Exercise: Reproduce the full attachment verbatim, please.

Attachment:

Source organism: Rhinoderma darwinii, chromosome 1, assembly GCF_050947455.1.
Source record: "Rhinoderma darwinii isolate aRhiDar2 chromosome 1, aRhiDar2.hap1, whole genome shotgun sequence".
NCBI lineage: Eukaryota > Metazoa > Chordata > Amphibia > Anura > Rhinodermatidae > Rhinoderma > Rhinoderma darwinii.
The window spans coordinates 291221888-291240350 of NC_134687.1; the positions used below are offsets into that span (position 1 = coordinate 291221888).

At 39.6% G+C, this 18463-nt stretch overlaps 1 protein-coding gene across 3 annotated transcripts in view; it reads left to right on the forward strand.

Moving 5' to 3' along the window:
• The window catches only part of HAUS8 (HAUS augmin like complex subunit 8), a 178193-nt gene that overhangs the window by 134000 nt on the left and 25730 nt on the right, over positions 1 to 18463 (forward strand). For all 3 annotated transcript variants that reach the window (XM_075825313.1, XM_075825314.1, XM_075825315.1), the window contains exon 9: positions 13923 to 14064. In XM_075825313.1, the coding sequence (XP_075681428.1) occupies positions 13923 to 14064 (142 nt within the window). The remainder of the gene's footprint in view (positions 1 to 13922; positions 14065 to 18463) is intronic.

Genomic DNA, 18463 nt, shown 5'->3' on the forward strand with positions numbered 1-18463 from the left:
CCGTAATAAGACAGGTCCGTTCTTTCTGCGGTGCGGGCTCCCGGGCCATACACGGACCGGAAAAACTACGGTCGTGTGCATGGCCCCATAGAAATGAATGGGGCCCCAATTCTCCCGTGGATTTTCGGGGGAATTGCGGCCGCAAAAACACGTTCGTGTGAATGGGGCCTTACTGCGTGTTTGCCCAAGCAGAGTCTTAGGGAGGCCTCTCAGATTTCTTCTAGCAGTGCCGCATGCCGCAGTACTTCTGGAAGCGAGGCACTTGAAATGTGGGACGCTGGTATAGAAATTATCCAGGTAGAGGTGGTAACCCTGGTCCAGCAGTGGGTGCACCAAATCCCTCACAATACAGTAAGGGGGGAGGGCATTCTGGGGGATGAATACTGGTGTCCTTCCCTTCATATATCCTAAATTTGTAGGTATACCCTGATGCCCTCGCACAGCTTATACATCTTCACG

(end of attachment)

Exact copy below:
Source organism: Rhinoderma darwinii, chromosome 1, assembly GCF_050947455.1.
Source record: "Rhinoderma darwinii isolate aRhiDar2 chromosome 1, aRhiDar2.hap1, whole genome shotgun sequence".
NCBI lineage: Eukaryota > Metazoa > Chordata > Amphibia > Anura > Rhinodermatidae > Rhinoderma > Rhinoderma darwinii.
The window spans coordinates 291221888-291240350 of NC_134687.1; the positions used below are offsets into that span (position 1 = coordinate 291221888).

At 39.6% G+C, this 18463-nt stretch overlaps 1 protein-coding gene across 3 annotated transcripts in view; it reads left to right on the forward strand.

Moving 5' to 3' along the window:
• The window catches only part of HAUS8 (HAUS augmin like complex subunit 8), a 178193-nt gene that overhangs the window by 134000 nt on the left and 25730 nt on the right, over positions 1 to 18463 (forward strand). For all 3 annotated transcript variants that reach the window (XM_075825313.1, XM_075825314.1, XM_075825315.1), the window contains exon 9: positions 13923 to 14064. In XM_075825313.1, the coding sequence (XP_075681428.1) occupies positions 13923 to 14064 (142 nt within the window). The remainder of the gene's footprint in view (positions 1 to 13922; positions 14065 to 18463) is intronic.

Genomic DNA, 18463 nt, shown 5'->3' on the forward strand with positions numbered 1-18463 from the left:
CCGTAATAAGACAGGTCCGTTCTTTCTGCGGTGCGGGCTCCCGGGCCATACACGGACCGGAAAAACTACGGTCGTGTGCATGGCCCCATAGAAATGAATGGGGCCCCAATTCTCCCGTGGATTTTCGGGGGAATTGCGGCCGCAAAAACACGTTCGTGTGAATGGGGCCTTACTGCGTGTTTGCCCAAGCAGAGTCTTAGGGAGGCCTCTCAGATTTCTTCTAGCAGTGCCGCATGCCGCAGTACTTCTGGAAGCGAGGCACTTGAAATGTGGGACGCTGGTATAGAAATTATCCAGGTAGAGGTGGTAACCCTGGTCCAGCAGTGGGTGCACCAAATCCCTCACAATACAGTAAGGGGGGAGGGCATTCTGGGGGATGAATACTGGTGTCCTTCCCTTCATATATCCTAAATTTGTAGGTATACCCTGATGCCCTCGCACAGCTTATACATCTTCACG